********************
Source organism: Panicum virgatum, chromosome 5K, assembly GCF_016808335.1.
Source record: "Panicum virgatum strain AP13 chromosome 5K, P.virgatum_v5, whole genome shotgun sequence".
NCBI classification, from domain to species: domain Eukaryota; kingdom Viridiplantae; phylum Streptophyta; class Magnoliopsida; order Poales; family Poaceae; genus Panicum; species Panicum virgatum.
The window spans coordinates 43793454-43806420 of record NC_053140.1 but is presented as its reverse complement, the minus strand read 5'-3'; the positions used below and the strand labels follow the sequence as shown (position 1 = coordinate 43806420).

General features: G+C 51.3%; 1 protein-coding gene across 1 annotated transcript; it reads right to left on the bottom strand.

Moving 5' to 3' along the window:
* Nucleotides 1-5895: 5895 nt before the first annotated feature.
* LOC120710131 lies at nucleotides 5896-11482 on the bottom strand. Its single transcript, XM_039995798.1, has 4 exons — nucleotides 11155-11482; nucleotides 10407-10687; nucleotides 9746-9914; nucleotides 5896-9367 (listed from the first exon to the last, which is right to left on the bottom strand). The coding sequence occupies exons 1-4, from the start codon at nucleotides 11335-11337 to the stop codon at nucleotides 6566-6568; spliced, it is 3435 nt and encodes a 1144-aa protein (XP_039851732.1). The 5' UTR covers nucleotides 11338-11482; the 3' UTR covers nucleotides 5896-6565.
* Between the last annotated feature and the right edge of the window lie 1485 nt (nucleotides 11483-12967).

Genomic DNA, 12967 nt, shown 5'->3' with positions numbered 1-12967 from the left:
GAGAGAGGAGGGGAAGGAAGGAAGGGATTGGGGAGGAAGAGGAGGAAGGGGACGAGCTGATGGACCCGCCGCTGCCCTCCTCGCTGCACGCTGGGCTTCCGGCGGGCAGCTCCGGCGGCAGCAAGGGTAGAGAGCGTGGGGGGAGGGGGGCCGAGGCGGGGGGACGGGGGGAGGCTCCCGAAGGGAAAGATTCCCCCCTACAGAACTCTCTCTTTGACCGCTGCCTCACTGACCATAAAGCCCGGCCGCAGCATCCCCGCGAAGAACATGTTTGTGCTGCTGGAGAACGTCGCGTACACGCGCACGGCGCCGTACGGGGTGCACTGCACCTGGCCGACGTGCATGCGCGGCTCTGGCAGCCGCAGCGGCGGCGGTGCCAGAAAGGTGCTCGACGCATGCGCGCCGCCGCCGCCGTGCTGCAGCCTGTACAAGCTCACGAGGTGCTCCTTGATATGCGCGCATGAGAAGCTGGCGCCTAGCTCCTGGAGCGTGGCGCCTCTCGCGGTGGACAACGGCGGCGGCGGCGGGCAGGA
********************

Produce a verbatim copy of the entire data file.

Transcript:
Source organism: Panicum virgatum, chromosome 5K, assembly GCF_016808335.1.
Source record: "Panicum virgatum strain AP13 chromosome 5K, P.virgatum_v5, whole genome shotgun sequence".
NCBI classification, from domain to species: domain Eukaryota; kingdom Viridiplantae; phylum Streptophyta; class Magnoliopsida; order Poales; family Poaceae; genus Panicum; species Panicum virgatum.
The window spans coordinates 43793454-43806420 of record NC_053140.1 but is presented as its reverse complement, the minus strand read 5'-3'; the positions used below and the strand labels follow the sequence as shown (position 1 = coordinate 43806420).

General features: G+C 51.3%; 1 protein-coding gene across 1 annotated transcript; it reads right to left on the bottom strand.

Moving 5' to 3' along the window:
* Nucleotides 1-5895: 5895 nt before the first annotated feature.
* LOC120710131 lies at nucleotides 5896-11482 on the bottom strand. Its single transcript, XM_039995798.1, has 4 exons — nucleotides 11155-11482; nucleotides 10407-10687; nucleotides 9746-9914; nucleotides 5896-9367 (listed from the first exon to the last, which is right to left on the bottom strand). The coding sequence occupies exons 1-4, from the start codon at nucleotides 11335-11337 to the stop codon at nucleotides 6566-6568; spliced, it is 3435 nt and encodes a 1144-aa protein (XP_039851732.1). The 5' UTR covers nucleotides 11338-11482; the 3' UTR covers nucleotides 5896-6565.
* Between the last annotated feature and the right edge of the window lie 1485 nt (nucleotides 11483-12967).

Genomic DNA, 12967 nt, shown 5'->3' with positions numbered 1-12967 from the left:
GAGAGAGGAGGGGAAGGAAGGAAGGGATTGGGGAGGAAGAGGAGGAAGGGGACGAGCTGATGGACCCGCCGCTGCCCTCCTCGCTGCACGCTGGGCTTCCGGCGGGCAGCTCCGGCGGCAGCAAGGGTAGAGAGCGTGGGGGGAGGGGGGCCGAGGCGGGGGGACGGGGGGAGGCTCCCGAAGGGAAAGATTCCCCCCTACAGAACTCTCTCTTTGACCGCTGCCTCACTGACCATAAAGCCCGGCCGCAGCATCCCCGCGAAGAACATGTTTGTGCTGCTGGAGAACGTCGCGTACACGCGCACGGCGCCGTACGGGGTGCACTGCACCTGGCCGACGTGCATGCGCGGCTCTGGCAGCCGCAGCGGCGGCGGTGCCAGAAAGGTGCTCGACGCATGCGCGCCGCCGCCGCCGTGCTGCAGCCTGTACAAGCTCACGAGGTGCTCCTTGATATGCGCGCATGAGAAGCTGGCGCCTAGCTCCTGGAGCGTGGCGCCTCTCGCGGTGGACAACGGCGGCGGCGGCGGGCAGGA